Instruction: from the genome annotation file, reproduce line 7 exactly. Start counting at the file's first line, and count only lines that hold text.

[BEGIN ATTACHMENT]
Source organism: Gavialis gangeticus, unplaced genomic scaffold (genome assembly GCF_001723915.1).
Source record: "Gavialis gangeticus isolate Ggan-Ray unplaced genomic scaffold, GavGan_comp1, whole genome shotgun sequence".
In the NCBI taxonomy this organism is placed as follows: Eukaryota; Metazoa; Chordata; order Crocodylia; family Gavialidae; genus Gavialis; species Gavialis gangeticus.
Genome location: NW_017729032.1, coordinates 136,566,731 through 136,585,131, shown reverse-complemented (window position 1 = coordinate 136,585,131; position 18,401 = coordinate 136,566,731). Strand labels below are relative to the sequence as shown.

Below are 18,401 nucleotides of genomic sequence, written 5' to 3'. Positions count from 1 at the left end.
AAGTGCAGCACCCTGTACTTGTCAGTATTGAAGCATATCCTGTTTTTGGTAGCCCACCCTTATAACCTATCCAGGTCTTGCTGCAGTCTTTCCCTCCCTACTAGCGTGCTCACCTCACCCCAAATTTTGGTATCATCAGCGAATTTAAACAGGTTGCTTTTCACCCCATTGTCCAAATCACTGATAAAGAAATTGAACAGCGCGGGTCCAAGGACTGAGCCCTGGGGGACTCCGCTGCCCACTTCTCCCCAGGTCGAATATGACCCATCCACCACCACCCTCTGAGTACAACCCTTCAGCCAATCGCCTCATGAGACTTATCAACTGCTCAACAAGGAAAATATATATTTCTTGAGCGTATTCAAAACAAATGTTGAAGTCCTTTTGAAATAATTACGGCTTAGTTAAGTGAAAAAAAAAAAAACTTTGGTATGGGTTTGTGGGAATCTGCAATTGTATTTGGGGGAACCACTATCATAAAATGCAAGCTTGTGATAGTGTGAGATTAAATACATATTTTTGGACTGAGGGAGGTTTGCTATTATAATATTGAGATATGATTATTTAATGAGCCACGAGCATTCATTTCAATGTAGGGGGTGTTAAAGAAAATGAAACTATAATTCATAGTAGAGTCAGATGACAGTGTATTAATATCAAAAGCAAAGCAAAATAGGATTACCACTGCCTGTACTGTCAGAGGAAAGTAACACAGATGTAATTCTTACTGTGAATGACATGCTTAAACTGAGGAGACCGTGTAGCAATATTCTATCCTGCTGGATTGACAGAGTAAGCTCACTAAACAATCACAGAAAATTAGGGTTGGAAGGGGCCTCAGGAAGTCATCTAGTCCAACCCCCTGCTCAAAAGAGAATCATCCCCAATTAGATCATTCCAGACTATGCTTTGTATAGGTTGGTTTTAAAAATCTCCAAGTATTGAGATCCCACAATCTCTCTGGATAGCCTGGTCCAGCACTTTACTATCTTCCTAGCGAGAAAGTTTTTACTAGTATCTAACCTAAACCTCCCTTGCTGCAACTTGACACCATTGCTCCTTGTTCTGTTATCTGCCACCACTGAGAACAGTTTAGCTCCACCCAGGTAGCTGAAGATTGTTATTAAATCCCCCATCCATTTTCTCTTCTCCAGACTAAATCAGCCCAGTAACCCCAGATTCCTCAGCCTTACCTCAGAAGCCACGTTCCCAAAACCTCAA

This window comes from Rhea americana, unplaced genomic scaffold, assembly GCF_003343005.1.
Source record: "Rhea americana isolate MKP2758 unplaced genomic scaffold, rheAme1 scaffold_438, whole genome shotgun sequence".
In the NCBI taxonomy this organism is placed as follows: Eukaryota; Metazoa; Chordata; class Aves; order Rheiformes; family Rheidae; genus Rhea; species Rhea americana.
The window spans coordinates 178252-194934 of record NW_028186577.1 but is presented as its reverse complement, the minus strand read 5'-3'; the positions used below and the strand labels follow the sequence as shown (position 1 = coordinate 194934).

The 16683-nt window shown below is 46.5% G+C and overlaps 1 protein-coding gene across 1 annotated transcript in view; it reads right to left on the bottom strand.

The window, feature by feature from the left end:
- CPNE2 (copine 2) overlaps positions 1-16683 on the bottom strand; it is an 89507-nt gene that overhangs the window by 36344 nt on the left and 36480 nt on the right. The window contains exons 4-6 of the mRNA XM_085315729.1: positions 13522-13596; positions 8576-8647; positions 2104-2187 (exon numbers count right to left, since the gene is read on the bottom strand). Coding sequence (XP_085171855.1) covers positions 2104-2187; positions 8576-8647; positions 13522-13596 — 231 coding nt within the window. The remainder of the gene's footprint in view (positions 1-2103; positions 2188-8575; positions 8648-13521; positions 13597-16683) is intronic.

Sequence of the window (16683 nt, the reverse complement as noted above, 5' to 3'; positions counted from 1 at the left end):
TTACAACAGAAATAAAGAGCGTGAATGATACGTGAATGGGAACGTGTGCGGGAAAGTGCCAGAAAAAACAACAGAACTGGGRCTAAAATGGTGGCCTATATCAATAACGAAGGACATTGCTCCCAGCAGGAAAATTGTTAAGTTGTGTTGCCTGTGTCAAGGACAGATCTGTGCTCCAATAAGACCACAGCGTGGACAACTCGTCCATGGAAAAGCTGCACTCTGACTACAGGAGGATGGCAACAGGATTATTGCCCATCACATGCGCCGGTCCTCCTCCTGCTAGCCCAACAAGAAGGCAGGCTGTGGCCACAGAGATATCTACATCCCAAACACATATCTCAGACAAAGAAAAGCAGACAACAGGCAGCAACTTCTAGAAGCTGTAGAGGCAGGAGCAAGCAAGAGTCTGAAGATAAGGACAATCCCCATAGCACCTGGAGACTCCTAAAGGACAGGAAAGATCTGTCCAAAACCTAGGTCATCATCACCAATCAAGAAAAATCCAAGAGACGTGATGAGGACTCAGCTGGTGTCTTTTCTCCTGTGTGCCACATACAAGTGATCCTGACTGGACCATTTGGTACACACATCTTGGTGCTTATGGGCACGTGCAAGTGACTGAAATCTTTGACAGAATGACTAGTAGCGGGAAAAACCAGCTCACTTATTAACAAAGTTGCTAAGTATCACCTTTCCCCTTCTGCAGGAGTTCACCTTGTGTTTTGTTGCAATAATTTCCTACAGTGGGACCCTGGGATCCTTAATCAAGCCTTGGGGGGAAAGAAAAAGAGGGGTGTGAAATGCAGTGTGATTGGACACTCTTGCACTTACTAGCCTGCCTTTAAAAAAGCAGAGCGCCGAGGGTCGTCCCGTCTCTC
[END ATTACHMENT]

This window comes from Rhea americana, unplaced genomic scaffold, assembly GCF_003343005.1.